Saturday, 24 January 2015

Megalo Choria Castle, Piskopi (Tilos)

Piskopi 'lookout' took its name from its mountains on which the Knights of St John built seven castles and watchtowers, most of them with commanding views over the surrounding seas. Piscopi or Tilos  is 14.5 kilometers long from northeast to southwest and about 8 kilometers at its widest point. It is about halfway between Rhodes and Lango (Cos) and 15 kilometers southeast of Nisyro (Nisyros).


The most important fortified stronghold was the castle on the summit above the present day village of Megalo Chorio. In the Knight's period the villagers lived within the castle walls as protection from pirates. The hillside had been the site of an ancient settlement and parts of the fabric of the castle, in particular the lower courses, the gatehouse and the corner towers were largely constructed from reused Classical masonry.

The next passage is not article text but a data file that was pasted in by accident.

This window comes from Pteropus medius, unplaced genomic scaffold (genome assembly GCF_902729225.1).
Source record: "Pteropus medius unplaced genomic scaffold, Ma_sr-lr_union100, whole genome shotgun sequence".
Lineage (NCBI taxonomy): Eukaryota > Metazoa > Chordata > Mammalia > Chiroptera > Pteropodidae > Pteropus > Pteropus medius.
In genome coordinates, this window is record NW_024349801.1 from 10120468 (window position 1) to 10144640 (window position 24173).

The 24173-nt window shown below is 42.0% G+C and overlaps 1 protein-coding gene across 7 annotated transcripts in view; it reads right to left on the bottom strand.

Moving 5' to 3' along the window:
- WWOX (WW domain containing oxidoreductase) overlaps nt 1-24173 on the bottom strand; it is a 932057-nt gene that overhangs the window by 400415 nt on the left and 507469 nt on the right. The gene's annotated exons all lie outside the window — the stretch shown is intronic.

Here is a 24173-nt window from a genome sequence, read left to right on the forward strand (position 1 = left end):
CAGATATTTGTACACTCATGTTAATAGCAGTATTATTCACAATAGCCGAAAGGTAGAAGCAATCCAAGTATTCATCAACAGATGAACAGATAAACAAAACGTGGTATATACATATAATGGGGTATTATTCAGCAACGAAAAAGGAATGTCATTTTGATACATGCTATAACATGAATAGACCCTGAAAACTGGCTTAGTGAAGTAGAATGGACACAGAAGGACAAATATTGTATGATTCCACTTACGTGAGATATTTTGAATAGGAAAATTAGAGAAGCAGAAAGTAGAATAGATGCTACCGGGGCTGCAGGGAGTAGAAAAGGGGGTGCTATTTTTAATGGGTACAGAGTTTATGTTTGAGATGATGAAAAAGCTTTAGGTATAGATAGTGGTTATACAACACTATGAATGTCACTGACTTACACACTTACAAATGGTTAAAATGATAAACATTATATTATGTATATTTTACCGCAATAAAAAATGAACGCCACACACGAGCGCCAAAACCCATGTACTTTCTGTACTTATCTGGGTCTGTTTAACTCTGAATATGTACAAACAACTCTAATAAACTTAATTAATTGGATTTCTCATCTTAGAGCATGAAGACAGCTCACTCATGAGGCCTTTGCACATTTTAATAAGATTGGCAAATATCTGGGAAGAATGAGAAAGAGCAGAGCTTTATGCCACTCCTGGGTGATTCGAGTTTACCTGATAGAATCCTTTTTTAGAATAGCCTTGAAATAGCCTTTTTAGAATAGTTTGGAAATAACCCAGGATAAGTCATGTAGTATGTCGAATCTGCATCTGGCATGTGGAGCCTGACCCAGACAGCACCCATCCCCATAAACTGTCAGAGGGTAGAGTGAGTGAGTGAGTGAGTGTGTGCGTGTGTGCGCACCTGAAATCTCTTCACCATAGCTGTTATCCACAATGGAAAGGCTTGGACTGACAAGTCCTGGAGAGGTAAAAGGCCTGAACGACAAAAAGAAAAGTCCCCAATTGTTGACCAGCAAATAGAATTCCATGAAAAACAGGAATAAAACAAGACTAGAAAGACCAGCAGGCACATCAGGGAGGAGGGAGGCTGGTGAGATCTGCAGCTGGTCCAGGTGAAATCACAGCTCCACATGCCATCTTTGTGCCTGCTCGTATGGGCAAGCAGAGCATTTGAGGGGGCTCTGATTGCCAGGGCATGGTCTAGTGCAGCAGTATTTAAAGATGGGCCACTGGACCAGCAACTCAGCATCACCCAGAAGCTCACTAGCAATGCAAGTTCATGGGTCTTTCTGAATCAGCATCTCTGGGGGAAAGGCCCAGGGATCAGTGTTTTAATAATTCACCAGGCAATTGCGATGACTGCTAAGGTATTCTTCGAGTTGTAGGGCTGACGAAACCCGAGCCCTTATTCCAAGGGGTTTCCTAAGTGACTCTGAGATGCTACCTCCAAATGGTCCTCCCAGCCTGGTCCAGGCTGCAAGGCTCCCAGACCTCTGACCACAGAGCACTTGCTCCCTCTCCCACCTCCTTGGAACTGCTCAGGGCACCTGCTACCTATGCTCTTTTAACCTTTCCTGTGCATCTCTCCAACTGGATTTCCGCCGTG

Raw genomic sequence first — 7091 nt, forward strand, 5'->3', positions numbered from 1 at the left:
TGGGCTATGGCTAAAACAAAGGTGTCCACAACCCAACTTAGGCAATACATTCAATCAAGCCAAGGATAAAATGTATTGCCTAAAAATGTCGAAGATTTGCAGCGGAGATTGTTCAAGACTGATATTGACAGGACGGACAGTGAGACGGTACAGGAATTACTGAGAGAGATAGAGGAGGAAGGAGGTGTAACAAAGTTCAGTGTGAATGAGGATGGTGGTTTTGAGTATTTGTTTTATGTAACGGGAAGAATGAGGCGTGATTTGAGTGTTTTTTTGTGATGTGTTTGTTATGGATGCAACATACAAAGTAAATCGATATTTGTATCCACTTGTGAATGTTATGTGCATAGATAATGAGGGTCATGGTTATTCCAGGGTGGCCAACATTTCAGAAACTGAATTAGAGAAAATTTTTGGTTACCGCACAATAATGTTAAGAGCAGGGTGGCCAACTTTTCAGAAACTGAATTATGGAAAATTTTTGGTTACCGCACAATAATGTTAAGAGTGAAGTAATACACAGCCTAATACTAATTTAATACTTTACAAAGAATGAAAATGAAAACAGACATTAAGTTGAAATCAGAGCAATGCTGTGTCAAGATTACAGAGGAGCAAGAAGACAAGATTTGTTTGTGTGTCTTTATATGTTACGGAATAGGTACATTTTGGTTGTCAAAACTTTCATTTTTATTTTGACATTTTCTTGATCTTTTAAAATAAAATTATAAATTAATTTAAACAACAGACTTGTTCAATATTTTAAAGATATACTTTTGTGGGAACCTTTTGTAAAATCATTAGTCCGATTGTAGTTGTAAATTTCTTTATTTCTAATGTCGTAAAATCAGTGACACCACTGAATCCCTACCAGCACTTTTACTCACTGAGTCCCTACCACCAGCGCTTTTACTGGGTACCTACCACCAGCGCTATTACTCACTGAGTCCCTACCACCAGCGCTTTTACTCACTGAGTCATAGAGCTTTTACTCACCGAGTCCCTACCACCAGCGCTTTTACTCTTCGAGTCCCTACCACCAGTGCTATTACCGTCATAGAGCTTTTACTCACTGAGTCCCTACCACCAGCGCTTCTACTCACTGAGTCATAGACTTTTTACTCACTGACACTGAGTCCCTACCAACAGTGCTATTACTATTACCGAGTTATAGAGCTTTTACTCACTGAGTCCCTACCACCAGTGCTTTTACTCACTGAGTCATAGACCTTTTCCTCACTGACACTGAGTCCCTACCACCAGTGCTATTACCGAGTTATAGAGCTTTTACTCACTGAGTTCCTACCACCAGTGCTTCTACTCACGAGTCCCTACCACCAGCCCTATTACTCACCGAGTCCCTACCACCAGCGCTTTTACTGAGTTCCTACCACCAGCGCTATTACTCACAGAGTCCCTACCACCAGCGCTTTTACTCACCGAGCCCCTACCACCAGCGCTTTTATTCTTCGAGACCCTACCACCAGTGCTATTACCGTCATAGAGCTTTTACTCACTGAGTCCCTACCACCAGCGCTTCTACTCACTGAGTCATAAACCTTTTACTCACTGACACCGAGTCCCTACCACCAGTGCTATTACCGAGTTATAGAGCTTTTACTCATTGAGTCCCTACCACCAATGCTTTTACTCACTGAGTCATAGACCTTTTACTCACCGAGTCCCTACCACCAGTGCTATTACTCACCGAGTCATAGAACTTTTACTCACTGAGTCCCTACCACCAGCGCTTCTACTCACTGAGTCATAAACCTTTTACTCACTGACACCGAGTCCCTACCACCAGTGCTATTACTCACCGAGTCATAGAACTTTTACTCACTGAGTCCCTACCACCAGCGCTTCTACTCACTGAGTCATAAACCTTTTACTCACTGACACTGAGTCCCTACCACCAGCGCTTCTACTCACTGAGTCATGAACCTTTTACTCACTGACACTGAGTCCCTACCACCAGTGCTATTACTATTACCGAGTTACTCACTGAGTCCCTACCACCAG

From the castle are clear views across the sea to Nisyro. The garrison kept watch over the channel and lit a beacon as a signal to Rhodes and the other islands if any shipping was seen passing through the strait.


The need for strong defensive positions to protect the population was emphasized c 1317 when Orcan, son and successor to Osman considered Rhodes to be defenseless in the absence of the rival masters and the division of the Order and descended on Rhodes, in the process capturing Piskopi. He used the island as a depot  for the settlers he brought in his train and sailed on to Rhodes. However Orcan's fleet was defeated by the Vicar-General Gerard de Pins and the Turkish colonists on Piskopi were either put to the sword by the victorious knights of sent into slavery.